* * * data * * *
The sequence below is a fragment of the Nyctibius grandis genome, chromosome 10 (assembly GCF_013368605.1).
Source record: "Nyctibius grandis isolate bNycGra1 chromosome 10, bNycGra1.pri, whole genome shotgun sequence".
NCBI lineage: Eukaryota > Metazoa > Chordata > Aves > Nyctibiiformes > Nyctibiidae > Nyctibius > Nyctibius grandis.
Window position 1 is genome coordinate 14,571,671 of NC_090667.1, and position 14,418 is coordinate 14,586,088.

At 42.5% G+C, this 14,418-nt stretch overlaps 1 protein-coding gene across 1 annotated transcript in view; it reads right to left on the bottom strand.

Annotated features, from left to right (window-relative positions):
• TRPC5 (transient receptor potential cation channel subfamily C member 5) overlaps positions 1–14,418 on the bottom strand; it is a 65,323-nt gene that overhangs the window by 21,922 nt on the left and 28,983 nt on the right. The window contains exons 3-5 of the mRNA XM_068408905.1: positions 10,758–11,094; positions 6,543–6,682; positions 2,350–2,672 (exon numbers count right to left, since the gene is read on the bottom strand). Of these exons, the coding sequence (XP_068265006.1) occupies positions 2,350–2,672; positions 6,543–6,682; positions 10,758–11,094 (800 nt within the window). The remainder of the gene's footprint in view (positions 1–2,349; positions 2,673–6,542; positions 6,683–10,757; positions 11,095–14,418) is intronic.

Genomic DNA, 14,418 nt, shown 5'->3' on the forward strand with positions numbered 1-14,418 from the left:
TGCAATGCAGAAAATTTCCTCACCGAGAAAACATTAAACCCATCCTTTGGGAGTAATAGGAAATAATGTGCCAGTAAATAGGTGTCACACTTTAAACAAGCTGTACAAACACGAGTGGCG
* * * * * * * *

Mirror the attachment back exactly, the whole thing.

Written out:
The sequence below is a fragment of the Nyctibius grandis genome, chromosome 10 (assembly GCF_013368605.1).
Source record: "Nyctibius grandis isolate bNycGra1 chromosome 10, bNycGra1.pri, whole genome shotgun sequence".
NCBI lineage: Eukaryota > Metazoa > Chordata > Aves > Nyctibiiformes > Nyctibiidae > Nyctibius > Nyctibius grandis.
Window position 1 is genome coordinate 14,571,671 of NC_090667.1, and position 14,418 is coordinate 14,586,088.

At 42.5% G+C, this 14,418-nt stretch overlaps 1 protein-coding gene across 1 annotated transcript in view; it reads right to left on the bottom strand.

Annotated features, from left to right (window-relative positions):
• TRPC5 (transient receptor potential cation channel subfamily C member 5) overlaps positions 1–14,418 on the bottom strand; it is a 65,323-nt gene that overhangs the window by 21,922 nt on the left and 28,983 nt on the right. The window contains exons 3-5 of the mRNA XM_068408905.1: positions 10,758–11,094; positions 6,543–6,682; positions 2,350–2,672 (exon numbers count right to left, since the gene is read on the bottom strand). Of these exons, the coding sequence (XP_068265006.1) occupies positions 2,350–2,672; positions 6,543–6,682; positions 10,758–11,094 (800 nt within the window). The remainder of the gene's footprint in view (positions 1–2,349; positions 2,673–6,542; positions 6,683–10,757; positions 11,095–14,418) is intronic.

Genomic DNA, 14,418 nt, shown 5'->3' on the forward strand with positions numbered 1-14,418 from the left:
TGCAATGCAGAAAATTTCCTCACCGAGAAAACATTAAACCCATCCTTTGGGAGTAATAGGAAATAATGTGCCAGTAAATAGGTGTCACACTTTAAACAAGCTGTACAAACACGAGTGGCG